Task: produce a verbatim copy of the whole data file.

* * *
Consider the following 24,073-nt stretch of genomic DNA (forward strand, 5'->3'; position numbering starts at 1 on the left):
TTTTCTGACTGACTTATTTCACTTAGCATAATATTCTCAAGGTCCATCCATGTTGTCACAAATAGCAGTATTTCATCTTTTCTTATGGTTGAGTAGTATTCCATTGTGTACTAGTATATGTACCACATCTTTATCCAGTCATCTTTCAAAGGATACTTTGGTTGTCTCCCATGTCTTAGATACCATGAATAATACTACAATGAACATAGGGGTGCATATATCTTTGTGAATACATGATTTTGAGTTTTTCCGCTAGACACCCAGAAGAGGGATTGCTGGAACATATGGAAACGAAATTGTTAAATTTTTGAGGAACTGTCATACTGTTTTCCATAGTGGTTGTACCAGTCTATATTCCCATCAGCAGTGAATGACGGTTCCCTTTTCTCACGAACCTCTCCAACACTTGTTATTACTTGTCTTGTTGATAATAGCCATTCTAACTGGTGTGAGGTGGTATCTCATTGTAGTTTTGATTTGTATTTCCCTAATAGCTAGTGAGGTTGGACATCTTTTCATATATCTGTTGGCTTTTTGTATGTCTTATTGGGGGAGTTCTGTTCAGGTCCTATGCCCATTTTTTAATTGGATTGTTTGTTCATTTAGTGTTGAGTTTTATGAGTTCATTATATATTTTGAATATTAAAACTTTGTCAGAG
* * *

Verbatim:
Consider the following 24,073-nt stretch of genomic DNA (forward strand, 5'->3'; position numbering starts at 1 on the left):
TTTTCTGACTGACTTATTTCACTTAGCATAATATTCTCAAGGTCCATCCATGTTGTCACAAATAGCAGTATTTCATCTTTTCTTATGGTTGAGTAGTATTCCATTGTGTACTAGTATATGTACCACATCTTTATCCAGTCATCTTTCAAAGGATACTTTGGTTGTCTCCCATGTCTTAGATACCATGAATAATACTACAATGAACATAGGGGTGCATATATCTTTGTGAATACATGATTTTGAGTTTTTCCGCTAGACACCCAGAAGAGGGATTGCTGGAACATATGGAAACGAAATTGTTAAATTTTTGAGGAACTGTCATACTGTTTTCCATAGTGGTTGTACCAGTCTATATTCCCATCAGCAGTGAATGACGGTTCCCTTTTCTCACGAACCTCTCCAACACTTGTTATTACTTGTCTTGTTGATAATAGCCATTCTAACTGGTGTGAGGTGGTATCTCATTGTAGTTTTGATTTGTATTTCCCTAATAGCTAGTGAGGTTGGACATCTTTTCATATATCTGTTGGCTTTTTGTATGTCTTATTGGGGGAGTTCTGTTCAGGTCCTATGCCCATTTTTTAATTGGATTGTTTGTTCATTTAGTGTTGAGTTTTATGAGTTCATTATATATTTTGAATATTAAAACTTTGTCAGAG